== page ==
At every level, Hurricane Sandy represents a wake-up call for the sleeping giant of community resilience that is the built-environment sector. It is time for Construction to engage both with the (inter)national debate on climate-change risk and global-warming impacts, plus local discussions about resource mobilisation, security provision and preparedness.
In order for Construction to be cast a lead rôle in climate-change adaptation, it must be able to see both the Big Picture and the Local View: The Big Picture provides the backdrop to the global stage on which nation states perform, populated by protagonists in politics and pressure groups; the Local View is characterised by community scenes, where dialogue is more about resilience and resource.
At the macro level, the business community is becoming increasingly concerned about climate risk and the urgent need to be proactive. Ahead of the UN COP18 talks in Doha, over 200 of the largest investment fund managers and institutions – with more than £13tn in assets and including the likes of Scottish Widows, Aviva and HSBC – issued an open letter to the UK government and other administrations, advocating an escalation in action on climate change. Take heed: These signatories petitioning are establishment and mainstream money men and women, not greens, or alternative-energy geeks.
With The City worried and vocal, the onus is on leading market sectors such as Construction to listen and respond, not least because much of the investment involved carries core-business implications for the built environment: Infrastructure, property and climate defences are the physical building blocks of the (re)insurance industry assets and liabilities, portfolio and policies. In short, Construction is in the climate business, whether it likes it or not.
Zooming in to focus on the Local View, the Strategic National Framework on Community Resilience for the UK outlines how public, private and third sector organisations, plus individuals, might work together with responders and service providers in the event of an emergency, such as Sandy. Part of the Big Society commitment, the programme seeks to promote confidence and preparedness at community level, creating a degree of embedded self-sufficiency, security and, ultimately, sustainability. The framework provides direct assistance in the form of Emergency Plans and Toolkits, plus a library of illustrative case studies tackling scenarios ranging from flu pandemics to snow clearing. Of paramount importance is the pooling of knowledge and resources to enable swift effective response.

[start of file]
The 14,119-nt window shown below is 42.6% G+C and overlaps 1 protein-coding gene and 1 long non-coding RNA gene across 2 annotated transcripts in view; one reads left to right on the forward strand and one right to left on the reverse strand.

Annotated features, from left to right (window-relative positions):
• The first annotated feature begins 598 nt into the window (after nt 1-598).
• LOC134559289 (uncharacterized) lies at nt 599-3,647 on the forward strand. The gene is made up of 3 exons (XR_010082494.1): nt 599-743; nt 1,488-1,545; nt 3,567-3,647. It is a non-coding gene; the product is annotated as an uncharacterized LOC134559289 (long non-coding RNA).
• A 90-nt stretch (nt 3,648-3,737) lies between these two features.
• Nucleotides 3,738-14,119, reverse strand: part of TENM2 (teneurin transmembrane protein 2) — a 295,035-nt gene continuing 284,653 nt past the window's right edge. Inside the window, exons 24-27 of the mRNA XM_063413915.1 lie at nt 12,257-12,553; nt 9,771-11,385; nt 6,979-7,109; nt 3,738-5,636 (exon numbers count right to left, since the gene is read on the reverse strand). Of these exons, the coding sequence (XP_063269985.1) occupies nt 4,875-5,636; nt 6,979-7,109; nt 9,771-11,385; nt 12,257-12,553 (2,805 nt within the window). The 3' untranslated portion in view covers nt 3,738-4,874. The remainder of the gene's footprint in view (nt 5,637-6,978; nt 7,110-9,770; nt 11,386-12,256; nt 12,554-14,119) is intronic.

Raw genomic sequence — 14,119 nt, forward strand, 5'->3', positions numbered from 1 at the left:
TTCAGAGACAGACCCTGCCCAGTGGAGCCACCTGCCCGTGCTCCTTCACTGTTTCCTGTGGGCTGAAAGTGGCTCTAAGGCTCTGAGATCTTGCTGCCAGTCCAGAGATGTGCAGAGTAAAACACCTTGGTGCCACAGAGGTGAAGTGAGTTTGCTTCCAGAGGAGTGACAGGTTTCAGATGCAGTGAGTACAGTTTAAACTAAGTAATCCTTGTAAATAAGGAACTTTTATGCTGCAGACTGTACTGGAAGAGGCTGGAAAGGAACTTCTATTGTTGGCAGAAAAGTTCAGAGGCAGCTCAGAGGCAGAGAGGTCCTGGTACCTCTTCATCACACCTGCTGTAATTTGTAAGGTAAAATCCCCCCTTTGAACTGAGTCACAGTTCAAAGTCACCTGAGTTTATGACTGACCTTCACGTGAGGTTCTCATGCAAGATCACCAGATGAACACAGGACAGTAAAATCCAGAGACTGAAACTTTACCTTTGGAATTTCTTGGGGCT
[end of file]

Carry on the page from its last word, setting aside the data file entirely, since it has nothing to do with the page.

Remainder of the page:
Here again, there can be seen a clear opportunity for Construction to engage and, arguably, an obligation to do so. The industry boasts a unique and highly valuable bank of relevant knowledge and resource ideally suited to localised emergency response: Plant and equipment, from caterpillar-track off-roaders to high-vis safetywear; raw or manufactured materials, from walling and piping, to boards and sand; plus human resource with appropriate skills and trades. Whilst perhaps no flashing blue light is expected atop every white van, the sector fit is perfect for the part of the fourth emergency service.
Maybe the moment has finally come, therefore, for the industry to get up on its hind legs and demand the attention it craves by engaging actively in the debates around climate change in general and resilience planning in particular. Historically, Construction has been proud to quote the statistics for its significant contribution to GDP (even when markets are tough), but often bemoans the perceived lack of recognition and appreciation for its efforts. Today, with influence to be won, if the sector has a mind to move the agenda forward, it certainly has the muscle.
Now is the time for Construction to play its true part in the communities it serves: Stand up; speak up. An audience awaits…